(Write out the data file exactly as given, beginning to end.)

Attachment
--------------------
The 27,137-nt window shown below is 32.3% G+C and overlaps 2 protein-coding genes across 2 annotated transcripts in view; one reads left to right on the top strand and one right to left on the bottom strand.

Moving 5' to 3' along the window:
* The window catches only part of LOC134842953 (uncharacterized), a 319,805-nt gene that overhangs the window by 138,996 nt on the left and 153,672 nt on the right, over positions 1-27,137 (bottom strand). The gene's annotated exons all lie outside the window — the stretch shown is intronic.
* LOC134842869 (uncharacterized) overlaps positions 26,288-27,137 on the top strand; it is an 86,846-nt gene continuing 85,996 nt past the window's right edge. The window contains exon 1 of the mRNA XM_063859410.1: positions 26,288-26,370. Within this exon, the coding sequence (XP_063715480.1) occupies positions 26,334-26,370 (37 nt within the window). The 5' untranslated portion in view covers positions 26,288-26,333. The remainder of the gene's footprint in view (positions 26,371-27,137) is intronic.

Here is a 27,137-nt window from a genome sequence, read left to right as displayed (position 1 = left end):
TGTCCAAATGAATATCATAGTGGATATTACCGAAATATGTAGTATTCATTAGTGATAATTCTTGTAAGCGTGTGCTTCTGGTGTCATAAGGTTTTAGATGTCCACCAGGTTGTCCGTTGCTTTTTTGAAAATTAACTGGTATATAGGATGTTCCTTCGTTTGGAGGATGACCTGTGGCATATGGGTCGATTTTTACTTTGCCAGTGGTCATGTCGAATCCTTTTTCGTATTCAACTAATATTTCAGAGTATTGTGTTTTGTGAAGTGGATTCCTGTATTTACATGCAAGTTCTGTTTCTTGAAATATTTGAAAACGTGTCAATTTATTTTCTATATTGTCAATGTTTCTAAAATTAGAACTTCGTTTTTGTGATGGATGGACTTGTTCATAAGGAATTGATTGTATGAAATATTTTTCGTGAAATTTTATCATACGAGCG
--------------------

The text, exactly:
The 27,137-nt window shown below is 32.3% G+C and overlaps 2 protein-coding genes across 2 annotated transcripts in view; one reads left to right on the top strand and one right to left on the bottom strand.

Moving 5' to 3' along the window:
* The window catches only part of LOC134842953 (uncharacterized), a 319,805-nt gene that overhangs the window by 138,996 nt on the left and 153,672 nt on the right, over positions 1-27,137 (bottom strand). The gene's annotated exons all lie outside the window — the stretch shown is intronic.
* LOC134842869 (uncharacterized) overlaps positions 26,288-27,137 on the top strand; it is an 86,846-nt gene continuing 85,996 nt past the window's right edge. The window contains exon 1 of the mRNA XM_063859410.1: positions 26,288-26,370. Within this exon, the coding sequence (XP_063715480.1) occupies positions 26,334-26,370 (37 nt within the window). The 5' untranslated portion in view covers positions 26,288-26,333. The remainder of the gene's footprint in view (positions 26,371-27,137) is intronic.

Here is a 27,137-nt window from a genome sequence, read left to right as displayed (position 1 = left end):
TGTCCAAATGAATATCATAGTGGATATTACCGAAATATGTAGTATTCATTAGTGATAATTCTTGTAAGCGTGTGCTTCTGGTGTCATAAGGTTTTAGATGTCCACCAGGTTGTCCGTTGCTTTTTTGAAAATTAACTGGTATATAGGATGTTCCTTCGTTTGGAGGATGACCTGTGGCATATGGGTCGATTTTTACTTTGCCAGTGGTCATGTCGAATCCTTTTTCGTATTCAACTAATATTTCAGAGTATTGTGTTTTGTGAAGTGGATTCCTGTATTTACATGCAAGTTCTGTTTCTTGAAATATTTGAAAACGTGTCAATTTATTTTCTATATTGTCAATGTTTCTAAAATTAGAACTTCGTTTTTGTGATGGATGGACTTGTTCATAAGGAATTGATTGTATGAAATATTTTTCGTGAAATTTTATCATACGAGCG